Anna Dawson is on a mission to help communities of local food growers and cooks create their own healthy convenience foods (frozen & vacuum packaged) at community Harvest Kitchens.  Here cooks work together to preserve the excess harvest to facilitate locavore creativity and whole food enjoyment throughout the year.

Anna is challenging the farm-to-table-sustainable-agriculture-graduate-blogger-tweeter to take their passion to the next level. She’s recruiting those bright-eyed creatives looking to make their mark to join us in building the next logical step in community resilience and sustainable food design: a harvest kitchen 50 miles in every direction! Now is the time to birth a community food processing network that includes canning and the production of frozen quick SLOW food products – food that’s quick to prepare, yet respects SLOW food values.

The problem(s):
Farm marketers often fail to sell all the food they bring to the market. In fact, the NY Times caught on to the GLUT of farmers markets and how they are cannibalizing each other’s audiences. Farmers’ options are to give the food away, feed it to farm animals or compost it.  Few small-scale farmers and market gardeners, busy caring for crops, harvesting, distributing and selling their products, have the time, energy and certified kitchen to preserve their crops. There are simply not enough affordable spaces for small scale food processing.

Furthermore, many successful CSA farms provide great shares of food to members, who at the end of the week can’t use all of their share and end up letting it spoil – which typically leads to their backing out of membership in the future.

Most culinary incubator kitchens focus on producing canned, acidified fruit and vegetable products (pickles, jam, chutneys), dried and baked products. Few vacuum packaged (cryovaced) frozen fruits, vegetable or convenience products are seen in grocery stores or at farm markets.  Cryovacing food is actually the process of removing air and sealing frozen veggies, fruit purees, soups, meats, cooked beans and whole grains in plastic bags. The food’s extended life using this process is different than bag freezing without vacuum sealing. This food quality enhancing process is just not being used creatively…

Thousands of pounds of food should be purchased from farmers to increase their income from the “excess,” unsold foods rescued and re-redirected to be “put-up” year round as components for future, healthy, frozen and vacuum packaged meal components when added to commercial kitchen repertoires.  Time starved consumers would welcome the ease of preparation, the high quality and reduced waste of frozen  ”quick, slow foods” made from local products that are easy to access via internet ordering and group delivery to community sites such as schools or churches. gets it!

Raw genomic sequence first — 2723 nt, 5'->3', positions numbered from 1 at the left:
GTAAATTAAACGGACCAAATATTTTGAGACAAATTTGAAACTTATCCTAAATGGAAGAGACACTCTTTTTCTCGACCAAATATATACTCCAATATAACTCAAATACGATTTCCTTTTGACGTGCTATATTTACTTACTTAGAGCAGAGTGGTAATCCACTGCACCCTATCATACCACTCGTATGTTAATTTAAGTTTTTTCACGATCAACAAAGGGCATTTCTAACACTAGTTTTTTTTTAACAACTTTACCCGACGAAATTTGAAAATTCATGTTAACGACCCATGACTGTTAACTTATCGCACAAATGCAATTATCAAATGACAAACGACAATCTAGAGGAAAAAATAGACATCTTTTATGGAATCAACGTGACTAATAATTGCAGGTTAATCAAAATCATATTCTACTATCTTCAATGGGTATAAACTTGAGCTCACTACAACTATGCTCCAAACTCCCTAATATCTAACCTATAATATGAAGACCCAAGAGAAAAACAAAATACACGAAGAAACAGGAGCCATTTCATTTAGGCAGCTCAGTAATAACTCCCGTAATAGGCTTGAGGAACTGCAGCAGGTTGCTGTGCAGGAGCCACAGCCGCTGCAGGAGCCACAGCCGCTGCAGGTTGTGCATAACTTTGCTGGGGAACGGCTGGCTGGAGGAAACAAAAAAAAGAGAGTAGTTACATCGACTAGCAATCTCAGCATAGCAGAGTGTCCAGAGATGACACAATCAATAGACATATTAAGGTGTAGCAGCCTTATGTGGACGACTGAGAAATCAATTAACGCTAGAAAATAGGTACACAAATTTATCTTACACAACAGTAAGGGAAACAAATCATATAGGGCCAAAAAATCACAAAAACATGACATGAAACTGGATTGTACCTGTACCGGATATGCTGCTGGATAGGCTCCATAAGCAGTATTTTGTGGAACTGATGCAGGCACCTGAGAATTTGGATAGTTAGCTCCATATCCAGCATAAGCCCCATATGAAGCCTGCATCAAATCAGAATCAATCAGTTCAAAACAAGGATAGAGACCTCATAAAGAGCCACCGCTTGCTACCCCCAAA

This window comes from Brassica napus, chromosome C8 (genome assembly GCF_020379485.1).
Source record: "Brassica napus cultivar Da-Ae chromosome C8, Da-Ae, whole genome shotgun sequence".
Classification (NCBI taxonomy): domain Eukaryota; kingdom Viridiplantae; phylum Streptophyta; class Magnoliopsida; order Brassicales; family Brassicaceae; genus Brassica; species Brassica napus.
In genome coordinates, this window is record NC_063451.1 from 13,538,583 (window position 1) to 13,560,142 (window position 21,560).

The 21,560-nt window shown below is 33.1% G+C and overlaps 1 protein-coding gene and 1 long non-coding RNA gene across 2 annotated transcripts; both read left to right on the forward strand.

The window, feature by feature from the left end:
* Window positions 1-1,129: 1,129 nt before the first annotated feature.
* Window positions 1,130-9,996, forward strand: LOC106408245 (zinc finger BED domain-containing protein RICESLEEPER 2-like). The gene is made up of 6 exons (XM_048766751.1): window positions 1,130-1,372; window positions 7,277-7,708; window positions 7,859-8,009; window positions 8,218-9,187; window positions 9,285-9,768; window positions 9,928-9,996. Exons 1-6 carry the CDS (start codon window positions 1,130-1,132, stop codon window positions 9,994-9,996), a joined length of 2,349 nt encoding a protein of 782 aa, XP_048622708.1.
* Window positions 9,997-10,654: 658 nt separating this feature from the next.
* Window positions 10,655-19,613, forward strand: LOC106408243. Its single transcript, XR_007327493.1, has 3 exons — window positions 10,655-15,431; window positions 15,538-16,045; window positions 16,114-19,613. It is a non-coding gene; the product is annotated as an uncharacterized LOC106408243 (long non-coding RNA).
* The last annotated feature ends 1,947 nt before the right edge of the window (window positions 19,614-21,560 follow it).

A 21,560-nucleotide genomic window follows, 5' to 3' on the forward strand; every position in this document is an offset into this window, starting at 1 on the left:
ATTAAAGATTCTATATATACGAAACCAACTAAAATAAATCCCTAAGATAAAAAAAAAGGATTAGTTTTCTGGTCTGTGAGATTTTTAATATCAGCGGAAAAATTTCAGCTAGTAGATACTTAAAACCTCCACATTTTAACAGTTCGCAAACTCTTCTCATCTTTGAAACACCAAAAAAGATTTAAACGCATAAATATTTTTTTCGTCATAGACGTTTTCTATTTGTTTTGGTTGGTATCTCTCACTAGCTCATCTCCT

The solution: Harvest Kitchen Network + Instruction
A small scale Harvest Kitchen focused on freezing and vacuum packaging would combine local dairy products, meats, whole grain products, fruits, vegetables, herbs and spices into convenience products for families and small group feeding situations.

Bi-weekly internet or phone ordering and group delivery can make these products reasonably priced and provide a new market for small and mid-scale farmers for excess or unsold product.  These Harvest Kitchens, managed by culinary entrepreneurs familiar with local whole food options, are to be located within economical distance from each other to give the Network of farmers and citizen consumers cheaper access to a Kitchen.

The products are to be whole foods-based, minimally processed, nutritionally analyzed and designed to prevent food related diseases (NOTE: not “illnesses” but “diseases”).  Foods can be purchasd from farmers committed to nutrient dense farming.  Efficiently frozen fruits and vegetables from regional distributors can also be used – thus adding to the market for larger farms.  By creating a network and expanding the model, it becomes cost-effective for producers and market sellers to provide nutrition and cooking education to Harvest Kitchen product consumers through websites and community group presentations.

We know people are waiting for someone like Anna to facilitate the formation of Harvest Kitchens in their 20C Ag. & Mkts.-approved facilities. Anna’s lifetime knowledge of farming, twelve years of food processing experience and her 26 years experience cooking and teaching home economics brings a special depth and skill to the Harvest Kitchen potential. Whether you want to form a community cooperative or a private harvest kitchen business, Anna will help with kitchen design and equipment selection, recipe development, supply acquisition, nutritional analysis and flexible, low cost packaging. She will provide an internet education and internship experience for future Harvest Kitchen managers. You do the rest to bring together the farmers and exisiting local food businesses to build a viable local food system that provides jobs and healthy food for all involved.

Written on November 18th, 2011 , Must See

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